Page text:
Spirit Quest - Touch the face of God


Spirit Quest
Touch the Face of God and walk softly on our land
20 January 2011
By The Rev. Dr. Hanns F Skoutajan
True North Perspective
“Up, up the long delirious burning blue,
I’ve topped the windswept heights with easy grace,
and flung my eager craft through footless halls of air.
........  put out my hand and touched the face of God.”
High Flight, a poem written by John Gillespie Magee (1941), part of which I quoted above, was an American pilot and poet.  It was a very popular wartime poem which I had to learn and recirte when I was in grade 6.  That was not a problem for me for I loved planes and flying although I had never been aloft. I was also endowed with a vivid imagination and could visualize  being in an aircraft and sending it  “through footless halls of air.”
Although my family was not religious, God-talk was not common in my home, the thought of putting my hand out  to touch the face of God spoke powerfully to me.
When Uri Gagarin returned from man’s first venture into space, April 12, 1961, Nikita Kruschev is reported to have asked him whether he saw God out there. The astronaut replied in the negative. 
Was there no God to be seen, or did Gagarin not have the vision or tactile sense that Magee wrote about, “to touch the face of God.”
The late Christopher Hitchens, God Is Not Great, would undoubtedly agree with Gagarin and his boss that there was nothing out there to see, either malignant or great. 
It is questionable whether in fact the conversation between the two Russians had actually taken place but it sounded good before the Soviet assembly. However Gagarin did pen the following:
“Orbiting the earth in the spaceship I saw how beautiful our planet is. People, let us preserve and increase this beauty, not destroy it.”
Unfortunately we have largely ignored his plea. Since that occasion humanity has used space as a junk yard from which from time to time pieces plummet to earth posing danger to earthlings and to the satellites zooming arount our planet..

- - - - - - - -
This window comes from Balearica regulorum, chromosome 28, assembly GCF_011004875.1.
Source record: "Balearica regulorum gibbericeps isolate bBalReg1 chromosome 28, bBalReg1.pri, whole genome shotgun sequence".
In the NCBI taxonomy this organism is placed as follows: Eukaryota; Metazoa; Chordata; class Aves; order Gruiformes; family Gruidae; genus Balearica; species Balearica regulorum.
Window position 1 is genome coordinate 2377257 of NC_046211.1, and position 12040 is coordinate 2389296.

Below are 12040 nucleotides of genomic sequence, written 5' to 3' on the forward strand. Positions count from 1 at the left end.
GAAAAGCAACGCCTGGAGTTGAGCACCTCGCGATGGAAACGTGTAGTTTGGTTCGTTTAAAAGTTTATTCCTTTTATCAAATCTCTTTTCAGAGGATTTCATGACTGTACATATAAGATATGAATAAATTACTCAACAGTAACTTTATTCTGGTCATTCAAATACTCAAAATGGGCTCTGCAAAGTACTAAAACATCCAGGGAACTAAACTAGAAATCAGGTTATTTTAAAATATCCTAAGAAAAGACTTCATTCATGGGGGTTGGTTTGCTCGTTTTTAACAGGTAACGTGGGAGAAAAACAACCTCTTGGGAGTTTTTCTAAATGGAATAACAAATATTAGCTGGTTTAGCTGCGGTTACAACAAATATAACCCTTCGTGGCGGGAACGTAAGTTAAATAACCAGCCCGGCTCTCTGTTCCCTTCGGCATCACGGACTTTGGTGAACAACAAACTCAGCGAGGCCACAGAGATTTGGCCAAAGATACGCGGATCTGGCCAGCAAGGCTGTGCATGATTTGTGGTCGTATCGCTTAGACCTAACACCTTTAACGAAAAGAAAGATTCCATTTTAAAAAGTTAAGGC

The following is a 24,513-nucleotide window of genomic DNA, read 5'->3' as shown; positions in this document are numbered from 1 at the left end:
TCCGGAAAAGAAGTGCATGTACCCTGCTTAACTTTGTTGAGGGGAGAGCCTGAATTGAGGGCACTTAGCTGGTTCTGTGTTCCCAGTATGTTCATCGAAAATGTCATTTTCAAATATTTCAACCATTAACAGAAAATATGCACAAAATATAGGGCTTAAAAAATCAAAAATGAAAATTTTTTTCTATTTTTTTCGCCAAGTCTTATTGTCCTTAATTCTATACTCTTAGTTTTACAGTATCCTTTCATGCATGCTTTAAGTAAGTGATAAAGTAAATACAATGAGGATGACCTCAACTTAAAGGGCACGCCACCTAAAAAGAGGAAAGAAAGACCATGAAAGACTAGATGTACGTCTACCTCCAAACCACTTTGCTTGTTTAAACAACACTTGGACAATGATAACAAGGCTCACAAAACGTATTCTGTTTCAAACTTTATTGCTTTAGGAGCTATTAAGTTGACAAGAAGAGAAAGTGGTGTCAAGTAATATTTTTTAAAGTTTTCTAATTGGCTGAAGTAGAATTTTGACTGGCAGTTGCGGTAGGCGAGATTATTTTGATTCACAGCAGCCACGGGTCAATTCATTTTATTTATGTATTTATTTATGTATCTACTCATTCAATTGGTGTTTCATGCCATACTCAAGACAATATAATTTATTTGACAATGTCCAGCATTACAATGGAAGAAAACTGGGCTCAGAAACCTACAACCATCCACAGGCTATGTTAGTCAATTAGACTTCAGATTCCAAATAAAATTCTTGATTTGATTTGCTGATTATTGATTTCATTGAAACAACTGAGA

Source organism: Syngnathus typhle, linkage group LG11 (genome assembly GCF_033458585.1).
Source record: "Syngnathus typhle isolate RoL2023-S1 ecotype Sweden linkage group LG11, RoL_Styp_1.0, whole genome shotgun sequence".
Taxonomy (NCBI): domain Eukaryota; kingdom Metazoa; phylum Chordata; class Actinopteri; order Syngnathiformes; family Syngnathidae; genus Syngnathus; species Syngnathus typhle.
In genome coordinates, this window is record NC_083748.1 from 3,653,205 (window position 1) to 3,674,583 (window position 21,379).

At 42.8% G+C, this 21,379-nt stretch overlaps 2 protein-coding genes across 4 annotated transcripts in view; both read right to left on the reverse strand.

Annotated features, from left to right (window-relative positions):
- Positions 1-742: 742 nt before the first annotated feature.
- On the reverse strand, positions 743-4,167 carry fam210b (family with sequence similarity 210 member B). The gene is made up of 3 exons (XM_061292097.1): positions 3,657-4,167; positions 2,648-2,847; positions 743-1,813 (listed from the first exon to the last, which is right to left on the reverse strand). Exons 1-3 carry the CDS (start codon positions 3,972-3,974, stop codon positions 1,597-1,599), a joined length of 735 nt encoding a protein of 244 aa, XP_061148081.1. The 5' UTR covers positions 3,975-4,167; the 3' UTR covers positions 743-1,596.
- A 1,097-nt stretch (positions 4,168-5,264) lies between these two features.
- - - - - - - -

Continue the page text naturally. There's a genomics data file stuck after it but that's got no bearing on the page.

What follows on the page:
Men and women have travelled far from where Gagarin had been. Since 1961 we have explored the far reaches of our solar system, personally or by unmanned craft. We have landed a man on the moon and sent space probes hurtling outward beyond Mars.  We have peered through powerful telescopes almost to the beginning of time.
In the days of Gagarin the universe encompassed all that there is, the solar system and all galaxies. Today cosmologists have expanded their vision and strongly suggest that there may well be many universes.
Brian Greene a writer and cosmologist who has the knack of making concepts like string theory and branes comprehensible to the layman, almost to me, has written about a Multiverse in The Hidden  Reality, an infinite number of them. That term “ infinite” is truly mind boggling.
So I come back down to earth and Gagarin’s pleas “to preserve and increase the beauty,” of the “face of God.”
Unfortunately humankind has not been kind to the environment. For many, the environment means a resource to be used, exploited is the proper word. In our search for diamonds and gold and other precious metals as well as fuels we have left moonscapes and mountains of toxic tailings, as well as homeless and sick people. 
Wade Davis published a wonderful coffee table book  The Sacred Headwaters: The Fight to Save the Stikene, Skeena and Nass. in which he describes the rugged crags and glaciers, raging rivers and deep canyons in the very heart of British Columbia. He argues passionately against mining in the area as well as the building of a pipeline that would carry crude from Alberta to the Pacific. that would leave an ugly scar  across a pristine wilderness that doesn’t even belong to us. 
Our government who ought to be defending this land waxes vicious  against environmental organizations that would dare counter the avarice of corporations. Environmental protection organizations have been denounced as “radicals” funded from south of the border. They want their message to be muted while the oil companies “invest” and despoil the most beautiful area in the world. “Radical” is a good word, for it means “going to the roots” and the root of our living space is the very face of God.
My plea is that Canadians take seriously the arguments of those who warn against the devastation of the environment.  Many in our government who still don’t believe in global warming take a cold attutude toward our wild places. But  listen to our First Nations people: Haisla  Chief Sammy Robinson speaking at the opening of the Northern Gateway Pipeline Enquiry in Kitimat as he pleaded, “Walk softly on our land.”
I want very much that we put out our hands and caress with love the face of the Creator. The Spirit beckons us to do so!
SQ  20/01/12